Bloomberg bows out


 Michael Bloomberg Takes Press Questions at The Commonwealth Club of California

 Hat Tip: By Rachel Capochunas, CQ Politics

New York City Mayor Michael Bloomberg issued a definitive-sounding denial that he will run for president in 2008 during an interview with television newsman Dan Rather taped for airing on the HDNet cable network Tuesday night.

And Bloomberg, according to a partial transcript provided to CQPolitics by HDNet, is outdoing even the famed non-candidacy announcement of 19th century Republican William Tecumseh Sherman.

When the Civil War general made his “Shermanesque” statement rejecting entreaties that he run for the 1884 GOP nomination, he acknowledged the possibility that he might win, stating that he would not serve if elected. Bloomberg, on the other hand, tells Rather that “nobody’s going to elect me president of the United States.”

This is not a matter, according to the transcript, of self-doubt on Bloomberg’s part. Instead, the longtime Democrat who won for mayor in 2001 and 2005 as a Republican moderate and then switched again this June to independent contends that his willingness to take politically contrary views would limit his appeal as a national candidate.

Bloomberg stressed that his beliefs are not “tailored to what is politically popular.” continuing, “I believe that certain things and if somebody asks me where I stand, I tell them. And that’s not a way to get elected generally.”

The comments came after Rather raised the speculation that Bloomberg, a billionaire media magnate, might stage an independent presidential bid — a topic that has drawn intensified interest since Bloomberg, who holds strongly liberal views on most social issues, quit the Republican Party earlier this year.

When asked by the former longtime CBS Evening News anchorman if he would run, Bloomberg first simply stated “no.” When Rather pressed further, asking if there were any circumstances under which Bloomberg would run for president, Bloomberg first responded that he didn’t know, then added, “If I don’t say ‘no’ categorically, you’ll then read something into it. The answer is no.”


8 thoughts on “Bloomberg bows out

  1. This year is similar to 1992 in that there is a very high level of dissatisfaction with both major political parties. In fact the potential for a third party candidate doing very well (better than 20 percent) in a general election is probably higher than in 1992. Bloomberg is correct in stating that he probably can’t win a general election, but he can be a decisive factor in who does win.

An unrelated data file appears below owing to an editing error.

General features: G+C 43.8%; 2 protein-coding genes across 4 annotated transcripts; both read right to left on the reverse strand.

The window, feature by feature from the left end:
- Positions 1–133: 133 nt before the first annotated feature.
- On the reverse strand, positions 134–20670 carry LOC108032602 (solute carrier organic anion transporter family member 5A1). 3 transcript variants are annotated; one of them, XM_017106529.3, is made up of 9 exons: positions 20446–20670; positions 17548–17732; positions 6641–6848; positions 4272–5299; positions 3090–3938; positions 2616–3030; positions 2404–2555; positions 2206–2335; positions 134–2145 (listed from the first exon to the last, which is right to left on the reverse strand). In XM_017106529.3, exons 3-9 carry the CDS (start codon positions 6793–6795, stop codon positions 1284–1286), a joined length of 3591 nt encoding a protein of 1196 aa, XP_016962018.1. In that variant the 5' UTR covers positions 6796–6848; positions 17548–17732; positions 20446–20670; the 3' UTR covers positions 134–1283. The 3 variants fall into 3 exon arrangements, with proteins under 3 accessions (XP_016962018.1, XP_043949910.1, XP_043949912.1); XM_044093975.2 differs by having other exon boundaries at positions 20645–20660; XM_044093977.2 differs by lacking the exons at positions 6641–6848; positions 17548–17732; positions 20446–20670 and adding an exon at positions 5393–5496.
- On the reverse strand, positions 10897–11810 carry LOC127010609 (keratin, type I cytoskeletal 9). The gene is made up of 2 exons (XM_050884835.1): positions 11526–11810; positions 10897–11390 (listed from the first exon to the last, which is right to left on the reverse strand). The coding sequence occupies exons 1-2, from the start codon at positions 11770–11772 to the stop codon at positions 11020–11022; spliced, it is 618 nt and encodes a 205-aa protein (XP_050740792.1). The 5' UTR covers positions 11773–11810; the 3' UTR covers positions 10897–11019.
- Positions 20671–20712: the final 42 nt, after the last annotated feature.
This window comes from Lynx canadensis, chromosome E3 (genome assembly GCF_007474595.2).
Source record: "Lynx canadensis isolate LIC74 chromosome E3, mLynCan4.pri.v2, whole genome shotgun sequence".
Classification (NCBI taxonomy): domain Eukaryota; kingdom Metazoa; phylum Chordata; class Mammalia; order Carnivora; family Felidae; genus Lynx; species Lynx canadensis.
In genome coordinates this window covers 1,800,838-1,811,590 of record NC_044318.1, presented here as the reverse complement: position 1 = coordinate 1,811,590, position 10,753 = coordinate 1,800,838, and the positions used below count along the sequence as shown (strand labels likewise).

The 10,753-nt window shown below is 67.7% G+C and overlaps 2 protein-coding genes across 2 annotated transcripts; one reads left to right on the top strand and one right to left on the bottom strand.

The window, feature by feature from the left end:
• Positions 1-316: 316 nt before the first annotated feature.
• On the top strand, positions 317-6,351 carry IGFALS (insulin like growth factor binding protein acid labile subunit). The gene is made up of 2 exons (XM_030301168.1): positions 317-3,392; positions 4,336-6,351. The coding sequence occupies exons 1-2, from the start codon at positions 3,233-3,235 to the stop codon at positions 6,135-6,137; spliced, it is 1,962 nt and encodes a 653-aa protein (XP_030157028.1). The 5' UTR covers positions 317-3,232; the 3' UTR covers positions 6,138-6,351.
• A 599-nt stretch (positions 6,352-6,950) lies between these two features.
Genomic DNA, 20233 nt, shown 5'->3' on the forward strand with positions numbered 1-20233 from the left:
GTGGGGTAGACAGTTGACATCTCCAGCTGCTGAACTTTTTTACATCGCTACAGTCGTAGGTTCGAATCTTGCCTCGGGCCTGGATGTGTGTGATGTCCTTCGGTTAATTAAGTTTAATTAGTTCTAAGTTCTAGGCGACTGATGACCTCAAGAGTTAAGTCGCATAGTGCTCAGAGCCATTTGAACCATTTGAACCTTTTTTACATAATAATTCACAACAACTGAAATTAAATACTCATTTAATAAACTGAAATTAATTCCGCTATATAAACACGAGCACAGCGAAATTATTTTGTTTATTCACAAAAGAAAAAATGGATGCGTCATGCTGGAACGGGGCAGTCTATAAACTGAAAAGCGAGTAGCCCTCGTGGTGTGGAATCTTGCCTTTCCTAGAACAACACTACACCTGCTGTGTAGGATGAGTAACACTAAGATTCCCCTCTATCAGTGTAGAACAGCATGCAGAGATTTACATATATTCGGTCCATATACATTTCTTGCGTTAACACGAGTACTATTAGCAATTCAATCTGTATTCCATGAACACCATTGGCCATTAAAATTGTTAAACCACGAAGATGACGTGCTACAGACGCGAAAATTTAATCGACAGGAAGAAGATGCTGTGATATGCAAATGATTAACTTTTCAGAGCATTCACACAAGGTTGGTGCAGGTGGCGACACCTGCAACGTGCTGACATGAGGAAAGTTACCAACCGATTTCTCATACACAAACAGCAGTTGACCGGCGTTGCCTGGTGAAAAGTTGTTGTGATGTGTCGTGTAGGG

All in all, I think he is still testing the waters and would not count out an independent run from him yet.

  2. SB,

    I disagree. I thought the only way to a Democratic President was with a third party candidate. I just don’t think it’s going to be as easy as people think for the Democrats.

  3. rikyrah,

    Nothing can stop them now. The GOP is internally at war and that won’t change between now and next Novemeber. The candidate that can unify the GOP best is Hillary. We all know that. But, let’s be real, they’ll have no trouble unifying against a black man.

  4. JenniferH

    Ernesto, I agree with you. Bloomberg is just testing the waters.Of course, he’d say no when cornered about running for president. What else can he say. I think he would add a really interesting element to the elections and I hope he still runs.

  5. Rattling the Kettle

    I think you’re reading too much into the Dan Rather interview (particularly with respect to your headline). Bloomberg has been saying that he’s not running, in these same clear terms, for months now; meanwhile, his political aides continue to gently push behind the scenes. Saying things like “no one will ever vote for me” is great, self-deprecating stuff, and will serve him no harm at all if he eventually decides to run. No sense in him making this decision now, with the field crowded with pretenders vying for limited media attention. Better to wait until the major parties have picked their nominees.

    A Hilary-Romney contest would be perfect for Bloomberg. Nobody really likes either of them.

Comments are closed.